The three buildings that make up the centre are long and linear and almost match a true east-west orientation on the site. This measure maximized the northern exposures, which in turn aids with energy conservation. The structures are connected by a broad "loggia-style" breezeway that tempers the impact from the weather while providing covered spaces that can be used as additional meeting or exhibit areas. The site orientation and design of the buildings also drove the interior design and the grouping of functions that take place at the centre.
"We looked at the interior spaces and identified those that were used more continuously than others," Meyer states. "This enabled us to separate the functions, and thus the buildings, into three separate components. The administration/laboratory building is occupied throughout the day, the conference/exhibit area is used intermittently and the restroom facility is used only when needed by staff or visitors. By separating functions, we could save resources and budget in terms of HVAC and other requirements."
The long, linear design of the buildings was coupled with large, high windows to facilitate ventilation and to allow more natural lighting. While the administrative/laboratory and conference/exhibit buildings are air conditioned, it is rarely used because the flow of natural air throughout the space is so good. Clerestory windows in the restroom building, coupled with the design and minimal use, negated the use of air conditioning in that structure.
The interior is pristine and matches the exterior environment in both colour and form. All colours used in the project come from plant materials that grow on the preserve—native grass, pickerel weed, long-leaf pine and lichen. (Plant materials were gathered and matched by the paint company.) The blending of these colours—green, wheat and gold—combine with clean lines to create a very inviting atmosphere and a complex that nestles gracefully into the site.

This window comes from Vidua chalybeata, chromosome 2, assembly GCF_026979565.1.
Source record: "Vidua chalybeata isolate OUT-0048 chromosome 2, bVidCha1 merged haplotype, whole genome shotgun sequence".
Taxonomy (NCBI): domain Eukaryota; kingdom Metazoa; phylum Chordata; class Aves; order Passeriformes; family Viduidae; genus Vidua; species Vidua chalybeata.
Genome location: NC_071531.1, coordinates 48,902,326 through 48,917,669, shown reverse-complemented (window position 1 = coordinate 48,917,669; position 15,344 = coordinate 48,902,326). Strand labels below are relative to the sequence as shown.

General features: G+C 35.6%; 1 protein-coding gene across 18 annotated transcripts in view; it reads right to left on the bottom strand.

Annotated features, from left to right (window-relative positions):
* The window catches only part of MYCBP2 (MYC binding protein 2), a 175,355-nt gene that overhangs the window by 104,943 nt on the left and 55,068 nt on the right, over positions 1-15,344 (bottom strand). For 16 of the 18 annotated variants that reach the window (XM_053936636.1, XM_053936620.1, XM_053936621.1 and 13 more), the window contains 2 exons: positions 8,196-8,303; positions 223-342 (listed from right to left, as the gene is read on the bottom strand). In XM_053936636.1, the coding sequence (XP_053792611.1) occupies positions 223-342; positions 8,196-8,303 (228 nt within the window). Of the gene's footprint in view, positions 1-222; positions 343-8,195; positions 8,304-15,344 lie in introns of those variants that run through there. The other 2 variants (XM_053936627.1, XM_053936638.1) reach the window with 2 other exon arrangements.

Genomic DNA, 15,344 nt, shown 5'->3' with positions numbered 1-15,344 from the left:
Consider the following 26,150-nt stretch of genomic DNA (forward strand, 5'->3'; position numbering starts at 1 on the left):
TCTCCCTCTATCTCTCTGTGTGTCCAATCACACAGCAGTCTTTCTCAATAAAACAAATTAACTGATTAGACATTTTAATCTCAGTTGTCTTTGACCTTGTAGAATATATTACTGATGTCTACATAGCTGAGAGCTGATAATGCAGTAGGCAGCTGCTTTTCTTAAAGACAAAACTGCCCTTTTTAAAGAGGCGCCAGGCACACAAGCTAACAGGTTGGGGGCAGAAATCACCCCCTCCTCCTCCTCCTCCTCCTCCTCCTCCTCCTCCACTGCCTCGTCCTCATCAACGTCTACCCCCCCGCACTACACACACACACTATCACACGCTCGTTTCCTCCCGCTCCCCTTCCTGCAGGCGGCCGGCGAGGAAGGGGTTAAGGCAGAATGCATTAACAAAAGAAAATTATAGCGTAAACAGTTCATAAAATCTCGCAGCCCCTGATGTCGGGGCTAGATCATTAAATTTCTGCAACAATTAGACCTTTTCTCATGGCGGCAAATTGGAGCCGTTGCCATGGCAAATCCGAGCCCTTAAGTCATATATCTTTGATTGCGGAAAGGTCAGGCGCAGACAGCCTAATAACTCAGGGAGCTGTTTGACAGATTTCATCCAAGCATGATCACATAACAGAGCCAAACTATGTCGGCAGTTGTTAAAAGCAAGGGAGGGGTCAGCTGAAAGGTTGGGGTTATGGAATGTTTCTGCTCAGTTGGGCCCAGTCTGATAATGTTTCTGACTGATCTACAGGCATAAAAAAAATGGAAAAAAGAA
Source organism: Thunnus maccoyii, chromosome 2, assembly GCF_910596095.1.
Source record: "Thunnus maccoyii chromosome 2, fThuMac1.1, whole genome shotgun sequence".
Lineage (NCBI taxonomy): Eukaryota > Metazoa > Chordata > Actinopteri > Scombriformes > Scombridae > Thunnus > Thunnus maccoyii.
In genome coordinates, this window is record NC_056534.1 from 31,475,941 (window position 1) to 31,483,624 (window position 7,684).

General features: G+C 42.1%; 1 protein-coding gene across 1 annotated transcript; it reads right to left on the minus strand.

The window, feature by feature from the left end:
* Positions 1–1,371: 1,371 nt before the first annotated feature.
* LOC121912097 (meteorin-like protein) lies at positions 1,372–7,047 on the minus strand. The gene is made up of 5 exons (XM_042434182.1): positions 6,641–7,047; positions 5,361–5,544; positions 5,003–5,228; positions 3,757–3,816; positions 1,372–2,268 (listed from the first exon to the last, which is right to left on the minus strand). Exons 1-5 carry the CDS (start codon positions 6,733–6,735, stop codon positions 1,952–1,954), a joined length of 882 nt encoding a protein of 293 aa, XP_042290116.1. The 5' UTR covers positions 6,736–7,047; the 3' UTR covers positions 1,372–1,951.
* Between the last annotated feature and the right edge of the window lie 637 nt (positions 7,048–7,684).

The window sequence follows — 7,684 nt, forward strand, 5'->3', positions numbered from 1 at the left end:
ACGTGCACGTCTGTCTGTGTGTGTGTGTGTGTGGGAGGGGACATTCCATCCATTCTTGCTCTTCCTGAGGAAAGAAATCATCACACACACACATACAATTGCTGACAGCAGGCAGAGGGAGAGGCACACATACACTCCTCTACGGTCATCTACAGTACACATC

In the reception area and the classroom, native pine wood panelling from a sustainable managed forest was used from the floor to chair-rail height. Above the panelling, the green-painted walls give the impression of the land rising to meet the forest. The wood ceiling, which features ceiling fans to promote air circulation and wood trim around the windows, provides a further connection to the surrounding landscape.
High-efficiency fluorescent lights were installed throughout the three structures. However, Meyer notes that these are often left unused because the flow of natural light through the windows provides enough illumination in the interior spaces. (The large overhangs reduce direct light into the spaces, which is appreciated on very warm days.)
Assistance with the CLC's construction came on numerous fronts. Many manufacturers and suppliers donated their products or lowered their costs significantly to help construct the project. The staff is assisted with ongoing work by a cadre of committed volunteers, many from Disney, who have and will continue to assist with restoration efforts at the preserve.
"We believe that we've constructed a building that will show others that sustainable design can be both beautiful and respectful of the natural environment," Young notes. "The principles that we followed could be easily replicated anywhere taking into account variances in climate and site conditions. We hope that both the centre and the preserve will be an inspiration to others to follow the course that we've charted."
Next time you're in Orlando, take some extra time to visit The Nature Conservancy's Disney Wilderness Preserve. The short travel time from the main Disney properties, approximately 30 minutes, will put you in touch with a world filled with beauty, precious wildlife and a range of lessons to be learned. And, if you don't mind rolling up your sleeves, there's probably some restoration work to be done.